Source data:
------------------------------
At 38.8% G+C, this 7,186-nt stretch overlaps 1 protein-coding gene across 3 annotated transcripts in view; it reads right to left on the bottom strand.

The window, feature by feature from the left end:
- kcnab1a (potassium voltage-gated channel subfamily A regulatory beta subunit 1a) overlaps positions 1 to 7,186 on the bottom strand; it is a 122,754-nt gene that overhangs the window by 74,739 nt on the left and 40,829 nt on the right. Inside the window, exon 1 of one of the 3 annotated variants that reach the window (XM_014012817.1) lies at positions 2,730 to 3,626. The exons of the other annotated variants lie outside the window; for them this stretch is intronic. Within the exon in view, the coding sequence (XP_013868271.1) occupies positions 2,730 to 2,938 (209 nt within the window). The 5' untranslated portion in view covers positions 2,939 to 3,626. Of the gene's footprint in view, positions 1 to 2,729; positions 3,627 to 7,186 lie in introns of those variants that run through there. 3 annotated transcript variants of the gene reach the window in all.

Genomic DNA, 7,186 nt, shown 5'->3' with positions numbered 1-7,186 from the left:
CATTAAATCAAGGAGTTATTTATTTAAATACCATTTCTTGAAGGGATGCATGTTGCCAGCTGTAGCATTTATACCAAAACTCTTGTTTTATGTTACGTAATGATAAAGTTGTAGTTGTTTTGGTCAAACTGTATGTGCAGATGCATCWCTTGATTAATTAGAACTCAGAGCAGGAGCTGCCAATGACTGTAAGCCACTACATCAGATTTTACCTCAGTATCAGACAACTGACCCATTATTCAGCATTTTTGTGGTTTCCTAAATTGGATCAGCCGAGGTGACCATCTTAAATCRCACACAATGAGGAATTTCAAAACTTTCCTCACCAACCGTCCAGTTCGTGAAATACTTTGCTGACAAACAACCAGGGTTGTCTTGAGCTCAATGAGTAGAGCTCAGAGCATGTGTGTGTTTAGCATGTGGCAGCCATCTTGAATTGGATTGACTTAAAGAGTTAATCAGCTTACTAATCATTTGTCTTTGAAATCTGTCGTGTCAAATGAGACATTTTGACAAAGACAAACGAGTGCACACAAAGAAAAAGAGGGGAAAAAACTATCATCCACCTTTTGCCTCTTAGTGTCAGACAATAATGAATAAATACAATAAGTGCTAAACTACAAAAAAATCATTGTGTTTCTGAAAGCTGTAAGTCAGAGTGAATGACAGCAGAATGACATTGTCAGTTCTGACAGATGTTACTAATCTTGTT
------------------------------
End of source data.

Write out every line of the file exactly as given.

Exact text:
At 38.8% G+C, this 7,186-nt stretch overlaps 1 protein-coding gene across 3 annotated transcripts in view; it reads right to left on the bottom strand.

The window, feature by feature from the left end:
- kcnab1a (potassium voltage-gated channel subfamily A regulatory beta subunit 1a) overlaps positions 1 to 7,186 on the bottom strand; it is a 122,754-nt gene that overhangs the window by 74,739 nt on the left and 40,829 nt on the right. Inside the window, exon 1 of one of the 3 annotated variants that reach the window (XM_014012817.1) lies at positions 2,730 to 3,626. The exons of the other annotated variants lie outside the window; for them this stretch is intronic. Within the exon in view, the coding sequence (XP_013868271.1) occupies positions 2,730 to 2,938 (209 nt within the window). The 5' untranslated portion in view covers positions 2,939 to 3,626. Of the gene's footprint in view, positions 1 to 2,729; positions 3,627 to 7,186 lie in introns of those variants that run through there. 3 annotated transcript variants of the gene reach the window in all.

Genomic DNA, 7,186 nt, shown 5'->3' with positions numbered 1-7,186 from the left:
CATTAAATCAAGGAGTTATTTATTTAAATACCATTTCTTGAAGGGATGCATGTTGCCAGCTGTAGCATTTATACCAAAACTCTTGTTTTATGTTACGTAATGATAAAGTTGTAGTTGTTTTGGTCAAACTGTATGTGCAGATGCATCWCTTGATTAATTAGAACTCAGAGCAGGAGCTGCCAATGACTGTAAGCCACTACATCAGATTTTACCTCAGTATCAGACAACTGACCCATTATTCAGCATTTTTGTGGTTTCCTAAATTGGATCAGCCGAGGTGACCATCTTAAATCRCACACAATGAGGAATTTCAAAACTTTCCTCACCAACCGTCCAGTTCGTGAAATACTTTGCTGACAAACAACCAGGGTTGTCTTGAGCTCAATGAGTAGAGCTCAGAGCATGTGTGTGTTTAGCATGTGGCAGCCATCTTGAATTGGATTGACTTAAAGAGTTAATCAGCTTACTAATCATTTGTCTTTGAAATCTGTCGTGTCAAATGAGACATTTTGACAAAGACAAACGAGTGCACACAAAGAAAAAGAGGGGAAAAAACTATCATCCACCTTTTGCCTCTTAGTGTCAGACAATAATGAATAAATACAATAAGTGCTAAACTACAAAAAAATCATTGTGTTTCTGAAAGCTGTAAGTCAGAGTGAATGACAGCAGAATGACATTGTCAGTTCTGACAGATGTTACTAATCTTGTT